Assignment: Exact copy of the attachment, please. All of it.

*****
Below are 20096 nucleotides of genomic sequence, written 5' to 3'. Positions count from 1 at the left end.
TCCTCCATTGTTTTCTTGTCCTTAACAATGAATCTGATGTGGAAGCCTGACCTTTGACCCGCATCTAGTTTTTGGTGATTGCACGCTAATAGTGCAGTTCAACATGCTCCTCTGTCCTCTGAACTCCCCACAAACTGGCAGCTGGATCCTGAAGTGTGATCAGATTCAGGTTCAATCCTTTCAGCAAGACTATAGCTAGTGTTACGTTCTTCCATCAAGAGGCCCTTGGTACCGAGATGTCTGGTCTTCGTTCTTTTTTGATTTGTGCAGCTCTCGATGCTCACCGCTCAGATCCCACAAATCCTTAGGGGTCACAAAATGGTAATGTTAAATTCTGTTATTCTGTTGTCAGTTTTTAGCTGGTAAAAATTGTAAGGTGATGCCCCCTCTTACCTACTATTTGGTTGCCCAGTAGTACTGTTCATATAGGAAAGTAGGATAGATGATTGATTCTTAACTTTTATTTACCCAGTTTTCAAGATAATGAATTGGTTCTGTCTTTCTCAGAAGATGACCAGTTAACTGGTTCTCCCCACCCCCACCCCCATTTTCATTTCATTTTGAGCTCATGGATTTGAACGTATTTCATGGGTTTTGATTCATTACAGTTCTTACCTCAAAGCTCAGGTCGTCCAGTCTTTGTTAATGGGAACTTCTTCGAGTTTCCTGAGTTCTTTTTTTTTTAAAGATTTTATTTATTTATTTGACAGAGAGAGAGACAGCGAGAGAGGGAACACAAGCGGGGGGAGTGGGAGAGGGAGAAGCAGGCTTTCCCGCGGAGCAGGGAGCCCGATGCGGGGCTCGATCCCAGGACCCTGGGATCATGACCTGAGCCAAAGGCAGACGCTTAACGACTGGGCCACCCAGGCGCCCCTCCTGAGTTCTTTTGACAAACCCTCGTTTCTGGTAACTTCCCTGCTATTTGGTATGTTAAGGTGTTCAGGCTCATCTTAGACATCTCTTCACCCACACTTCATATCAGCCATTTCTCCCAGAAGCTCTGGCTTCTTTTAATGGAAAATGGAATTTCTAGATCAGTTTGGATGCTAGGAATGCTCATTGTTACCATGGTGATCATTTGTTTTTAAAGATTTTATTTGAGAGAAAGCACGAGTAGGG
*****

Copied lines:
Below are 20096 nucleotides of genomic sequence, written 5' to 3'. Positions count from 1 at the left end.
TCCTCCATTGTTTTCTTGTCCTTAACAATGAATCTGATGTGGAAGCCTGACCTTTGACCCGCATCTAGTTTTTGGTGATTGCACGCTAATAGTGCAGTTCAACATGCTCCTCTGTCCTCTGAACTCCCCACAAACTGGCAGCTGGATCCTGAAGTGTGATCAGATTCAGGTTCAATCCTTTCAGCAAGACTATAGCTAGTGTTACGTTCTTCCATCAAGAGGCCCTTGGTACCGAGATGTCTGGTCTTCGTTCTTTTTTGATTTGTGCAGCTCTCGATGCTCACCGCTCAGATCCCACAAATCCTTAGGGGTCACAAAATGGTAATGTTAAATTCTGTTATTCTGTTGTCAGTTTTTAGCTGGTAAAAATTGTAAGGTGATGCCCCCTCTTACCTACTATTTGGTTGCCCAGTAGTACTGTTCATATAGGAAAGTAGGATAGATGATTGATTCTTAACTTTTATTTACCCAGTTTTCAAGATAATGAATTGGTTCTGTCTTTCTCAGAAGATGACCAGTTAACTGGTTCTCCCCACCCCCACCCCCATTTTCATTTCATTTTGAGCTCATGGATTTGAACGTATTTCATGGGTTTTGATTCATTACAGTTCTTACCTCAAAGCTCAGGTCGTCCAGTCTTTGTTAATGGGAACTTCTTCGAGTTTCCTGAGTTCTTTTTTTTTTAAAGATTTTATTTATTTATTTGACAGAGAGAGAGACAGCGAGAGAGGGAACACAAGCGGGGGGAGTGGGAGAGGGAGAAGCAGGCTTTCCCGCGGAGCAGGGAGCCCGATGCGGGGCTCGATCCCAGGACCCTGGGATCATGACCTGAGCCAAAGGCAGACGCTTAACGACTGGGCCACCCAGGCGCCCCTCCTGAGTTCTTTTGACAAACCCTCGTTTCTGGTAACTTCCCTGCTATTTGGTATGTTAAGGTGTTCAGGCTCATCTTAGACATCTCTTCACCCACACTTCATATCAGCCATTTCTCCCAGAAGCTCTGGCTTCTTTTAATGGAAAATGGAATTTCTAGATCAGTTTGGATGCTAGGAATGCTCATTGTTACCATGGTGATCATTTGTTTTTAAAGATTTTATTTGAGAGAAAGCACGAGTAGGG